The Blessings of Elders1
The Blessings of Elders
I recently read an article on the blessings of good elders for a church. It inspired me to write my own. Harvest has been blessed with very good elders. What’s the benefit for the body? What do we gain with good elders? Here’s a few things that come to mind, (I’m sure you can think of others).
Humble and godly men provide an example of authentic, repentant faith.
We would all agree that one of the greatest blessings a family can have is a humble, godly father who leads his family with gentleness and grace and truth all rooted in the gospel. One of the most spiritually devastating realities is a father who professes faith but who is arrogant, harsh, and self-serving. It is exactly the same for the church. Elders are spiritual fathers in the church for good or for ill. Humble elders are able to lead with authenticity because they freely acknowledge their own need for grace. They are able to comfort God's people with the comforts with which God has comforted them (2 Cor 1:4). They can be patient with God’s sheep because they understand how patience Christ has been with them (1 Thess 5:14). They are able to serve as examples to the sheep – not because they are without sin, but because they are eagerly following a great Savior!
Biblically informed men shepherd the body of Christ according to Christ’s desire and will.
God has always called leaders to shepherd his sheep and the spiritual welfare of the flock is always directly related to the faithfulness of the shepherds. The Old Testament prophets thundered against the wicked and worthless rulers of Israel for their failure to care for his flock. When Jesus saw the crowds, he had compassion on them for they were like sheep without a shepherd. The Pharisees and religious rules were ‘the blind leading the blind’ (Matt 5:14).
Jesus, however, is the faithful and true shepherd who gives his life for his sheep (John 10:11). And he, by His Holy Spirit, raises up men to serve as His under-shepherds. These Spirit-filled (Acts 11:24) and Spirit-called (Acts 20:28) men are a tremendous gift to the church as they lead the flock of Christ to the green pastures of gospel truth and the still, soul-restoring waters of grace.
One of the most critical needs of the church is for pure, gospel preaching and teaching. Biblically informed and theologically astute elders are an inestimable blessing to the body as they give pure spiritual milk to Christ’s sheep (1 Peter 2:2).
Courageous men fend off spiritual wolves and seek out wandering saints.
We all recognize the value of a medical doctor who goes the extra mile to diagnose a disease and labors to bring us back to physical health. How much more should we value those who care for our souls? Elders are called to warn us of teachings that are dangerous to our spiritual health. It takes courage to do such a thing in today’s postmodern climate. Elders are tasked with admonishing us when we have been taken captive by sin. It takes courage to do such a thing. I remember visiting a member with another elder and being rebuked because they could not believe we had the audacity to ask about their sexual life – though they did not deny that they were living in sexual sin. Elders often face anger, threats, and reprimands when they confront someone about their sin. But they still go and still plead for repentance and faith, sometimes with tears because they truly love the sheep and want to honor the Shepherd. The vast majority of this ministry happens privately – the congregation never hears about it. But you should know that it goes on continually.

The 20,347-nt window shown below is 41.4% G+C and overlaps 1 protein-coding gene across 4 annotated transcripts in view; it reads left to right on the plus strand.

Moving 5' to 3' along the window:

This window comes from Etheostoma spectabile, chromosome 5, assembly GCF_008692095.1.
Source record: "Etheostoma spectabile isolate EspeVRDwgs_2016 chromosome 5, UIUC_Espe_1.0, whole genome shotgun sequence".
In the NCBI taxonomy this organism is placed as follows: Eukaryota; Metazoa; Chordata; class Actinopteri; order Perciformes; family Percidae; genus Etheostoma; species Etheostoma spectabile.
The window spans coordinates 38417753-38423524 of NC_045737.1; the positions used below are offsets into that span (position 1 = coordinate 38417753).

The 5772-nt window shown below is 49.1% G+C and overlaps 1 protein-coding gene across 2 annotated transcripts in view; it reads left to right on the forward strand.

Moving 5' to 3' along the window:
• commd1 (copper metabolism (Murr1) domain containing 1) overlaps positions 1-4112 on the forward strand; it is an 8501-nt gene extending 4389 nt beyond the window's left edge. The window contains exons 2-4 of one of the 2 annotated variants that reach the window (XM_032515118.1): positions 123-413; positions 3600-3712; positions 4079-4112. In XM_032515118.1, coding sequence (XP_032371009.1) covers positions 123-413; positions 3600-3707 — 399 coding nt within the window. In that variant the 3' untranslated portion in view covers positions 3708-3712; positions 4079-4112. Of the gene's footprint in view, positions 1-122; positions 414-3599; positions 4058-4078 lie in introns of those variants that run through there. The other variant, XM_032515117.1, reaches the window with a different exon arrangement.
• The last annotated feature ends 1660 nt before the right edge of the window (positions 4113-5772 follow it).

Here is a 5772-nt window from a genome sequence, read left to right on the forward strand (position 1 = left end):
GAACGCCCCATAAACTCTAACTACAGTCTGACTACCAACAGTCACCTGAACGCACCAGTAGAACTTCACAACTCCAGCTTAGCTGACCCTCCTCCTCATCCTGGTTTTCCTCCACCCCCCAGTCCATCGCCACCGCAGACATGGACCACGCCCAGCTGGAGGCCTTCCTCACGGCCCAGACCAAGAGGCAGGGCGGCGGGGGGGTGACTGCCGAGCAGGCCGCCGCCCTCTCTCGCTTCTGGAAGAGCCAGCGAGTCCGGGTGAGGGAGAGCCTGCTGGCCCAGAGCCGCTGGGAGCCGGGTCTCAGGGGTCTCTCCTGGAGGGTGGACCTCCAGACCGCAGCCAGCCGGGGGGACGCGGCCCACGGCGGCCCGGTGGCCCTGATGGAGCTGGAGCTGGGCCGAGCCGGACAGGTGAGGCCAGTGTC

Wise and honest men oversee the affairs of the church with integrity and transparency.
Elders are called to lead the church in the mundane matters of church organization, finances, and...well, COVID protocols. Someone has to set the direction and make the ‘family rules’. God has called elders to that task. They won’t do it perfectly, but they must do it diligently with their Bible in one hand and the current context of the church in the other. This past year has stretched our elders in ways we’ve never experienced. But, by God’s grace, they are leading, as best they know, for the benefit of the church and the honor of Christ Jesus.
Praying men who seek the Lord’s power and blessings on behalf of the body.
When the apostles decided to first ordain deacons (Acts 6) their motive was that this would free them to “prayer and the ministry of Word” (Acts 6:4). Since the work of the church is spiritual work the great necessity is spiritual power and that only comes by prayer (Mk 9:29). God’s sheep need the ministry of the Word – but the ministry of prayer is what makes that Word effective in the hearts and lives of the people. Elders, then, have this ministry of prayer – praying for wandering children, for struggling marriages, for those trapped in addictions. As they pray in faith, elders become instruments of God’s blessings for the body.
Someday soon (Rev 22:7) we will be the perfected church and won’t need elders (or deacons) anymore. Only then, as we walk the streets of heaven, will we truly understand what an incredible blessing our elders were for our eternal good. I hope it won’t be the first time we stop to thank them.
In His Service,
Pastor Dale Van Dyke